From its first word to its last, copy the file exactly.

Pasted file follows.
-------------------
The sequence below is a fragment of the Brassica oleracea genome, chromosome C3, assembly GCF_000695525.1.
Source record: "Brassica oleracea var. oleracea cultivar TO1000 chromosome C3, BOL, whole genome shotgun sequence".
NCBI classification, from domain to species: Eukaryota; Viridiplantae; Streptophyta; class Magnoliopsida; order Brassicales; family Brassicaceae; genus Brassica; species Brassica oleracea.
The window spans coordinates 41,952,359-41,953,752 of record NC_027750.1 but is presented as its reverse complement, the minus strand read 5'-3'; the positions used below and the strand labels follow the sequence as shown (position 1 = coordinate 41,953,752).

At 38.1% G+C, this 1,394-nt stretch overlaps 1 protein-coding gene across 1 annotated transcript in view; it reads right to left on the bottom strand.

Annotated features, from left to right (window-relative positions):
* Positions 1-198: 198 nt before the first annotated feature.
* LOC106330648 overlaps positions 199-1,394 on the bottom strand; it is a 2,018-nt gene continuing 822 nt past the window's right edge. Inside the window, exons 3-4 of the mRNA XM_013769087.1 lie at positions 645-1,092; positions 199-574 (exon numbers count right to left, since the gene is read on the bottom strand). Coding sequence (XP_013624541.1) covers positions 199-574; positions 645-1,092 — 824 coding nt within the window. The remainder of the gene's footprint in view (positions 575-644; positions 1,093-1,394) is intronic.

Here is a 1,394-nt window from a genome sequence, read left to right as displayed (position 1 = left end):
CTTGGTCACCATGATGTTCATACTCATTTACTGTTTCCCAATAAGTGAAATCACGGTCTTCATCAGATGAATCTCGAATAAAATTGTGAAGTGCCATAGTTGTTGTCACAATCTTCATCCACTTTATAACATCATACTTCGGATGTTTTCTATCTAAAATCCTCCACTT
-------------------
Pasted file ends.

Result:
The sequence below is a fragment of the Brassica oleracea genome, chromosome C3, assembly GCF_000695525.1.
Source record: "Brassica oleracea var. oleracea cultivar TO1000 chromosome C3, BOL, whole genome shotgun sequence".
NCBI classification, from domain to species: Eukaryota; Viridiplantae; Streptophyta; class Magnoliopsida; order Brassicales; family Brassicaceae; genus Brassica; species Brassica oleracea.
The window spans coordinates 41,952,359-41,953,752 of record NC_027750.1 but is presented as its reverse complement, the minus strand read 5'-3'; the positions used below and the strand labels follow the sequence as shown (position 1 = coordinate 41,953,752).

At 38.1% G+C, this 1,394-nt stretch overlaps 1 protein-coding gene across 1 annotated transcript in view; it reads right to left on the bottom strand.

Annotated features, from left to right (window-relative positions):
* Positions 1-198: 198 nt before the first annotated feature.
* LOC106330648 overlaps positions 199-1,394 on the bottom strand; it is a 2,018-nt gene continuing 822 nt past the window's right edge. Inside the window, exons 3-4 of the mRNA XM_013769087.1 lie at positions 645-1,092; positions 199-574 (exon numbers count right to left, since the gene is read on the bottom strand). Coding sequence (XP_013624541.1) covers positions 199-574; positions 645-1,092 — 824 coding nt within the window. The remainder of the gene's footprint in view (positions 575-644; positions 1,093-1,394) is intronic.

Here is a 1,394-nt window from a genome sequence, read left to right as displayed (position 1 = left end):
CTTGGTCACCATGATGTTCATACTCATTTACTGTTTCCCAATAAGTGAAATCACGGTCTTCATCAGATGAATCTCGAATAAAATTGTGAAGTGCCATAGTTGTTGTCACAATCTTCATCCACTTTATAACATCATACTTCGGATGTTTTCTATCTAAAATCCTCCACTT